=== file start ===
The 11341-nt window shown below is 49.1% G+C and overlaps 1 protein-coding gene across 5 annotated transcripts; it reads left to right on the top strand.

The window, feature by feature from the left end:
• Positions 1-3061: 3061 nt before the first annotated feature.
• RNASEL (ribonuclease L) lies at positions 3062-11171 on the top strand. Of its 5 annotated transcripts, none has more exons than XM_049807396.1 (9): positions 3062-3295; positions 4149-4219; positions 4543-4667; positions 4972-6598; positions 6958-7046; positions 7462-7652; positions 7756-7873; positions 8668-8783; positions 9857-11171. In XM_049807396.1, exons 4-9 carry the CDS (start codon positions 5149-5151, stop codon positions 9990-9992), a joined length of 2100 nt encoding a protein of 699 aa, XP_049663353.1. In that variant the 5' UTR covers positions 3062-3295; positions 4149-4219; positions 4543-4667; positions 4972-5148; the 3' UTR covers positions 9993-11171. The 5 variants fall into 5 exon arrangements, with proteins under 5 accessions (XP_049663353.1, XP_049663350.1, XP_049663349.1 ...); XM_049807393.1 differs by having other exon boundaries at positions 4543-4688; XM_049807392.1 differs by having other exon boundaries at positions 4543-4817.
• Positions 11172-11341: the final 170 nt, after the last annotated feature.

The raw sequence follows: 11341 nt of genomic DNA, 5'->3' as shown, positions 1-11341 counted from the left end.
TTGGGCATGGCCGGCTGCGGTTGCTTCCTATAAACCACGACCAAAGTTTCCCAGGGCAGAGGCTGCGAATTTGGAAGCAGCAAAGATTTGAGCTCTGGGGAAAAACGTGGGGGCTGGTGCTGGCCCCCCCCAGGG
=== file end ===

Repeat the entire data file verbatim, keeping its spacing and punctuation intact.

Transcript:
The 11341-nt window shown below is 49.1% G+C and overlaps 1 protein-coding gene across 5 annotated transcripts; it reads left to right on the top strand.

The window, feature by feature from the left end:
• Positions 1-3061: 3061 nt before the first annotated feature.
• RNASEL (ribonuclease L) lies at positions 3062-11171 on the top strand. Of its 5 annotated transcripts, none has more exons than XM_049807396.1 (9): positions 3062-3295; positions 4149-4219; positions 4543-4667; positions 4972-6598; positions 6958-7046; positions 7462-7652; positions 7756-7873; positions 8668-8783; positions 9857-11171. In XM_049807396.1, exons 4-9 carry the CDS (start codon positions 5149-5151, stop codon positions 9990-9992), a joined length of 2100 nt encoding a protein of 699 aa, XP_049663353.1. In that variant the 5' UTR covers positions 3062-3295; positions 4149-4219; positions 4543-4667; positions 4972-5148; the 3' UTR covers positions 9993-11171. The 5 variants fall into 5 exon arrangements, with proteins under 5 accessions (XP_049663353.1, XP_049663350.1, XP_049663349.1 ...); XM_049807393.1 differs by having other exon boundaries at positions 4543-4688; XM_049807392.1 differs by having other exon boundaries at positions 4543-4817.
• Positions 11172-11341: the final 170 nt, after the last annotated feature.

The raw sequence follows: 11341 nt of genomic DNA, 5'->3' as shown, positions 1-11341 counted from the left end.
TTGGGCATGGCCGGCTGCGGTTGCTTCCTATAAACCACGACCAAAGTTTCCCAGGGCAGAGGCTGCGAATTTGGAAGCAGCAAAGATTTGAGCTCTGGGGAAAAACGTGGGGGCTGGTGCTGGCCCCCCCCAGGG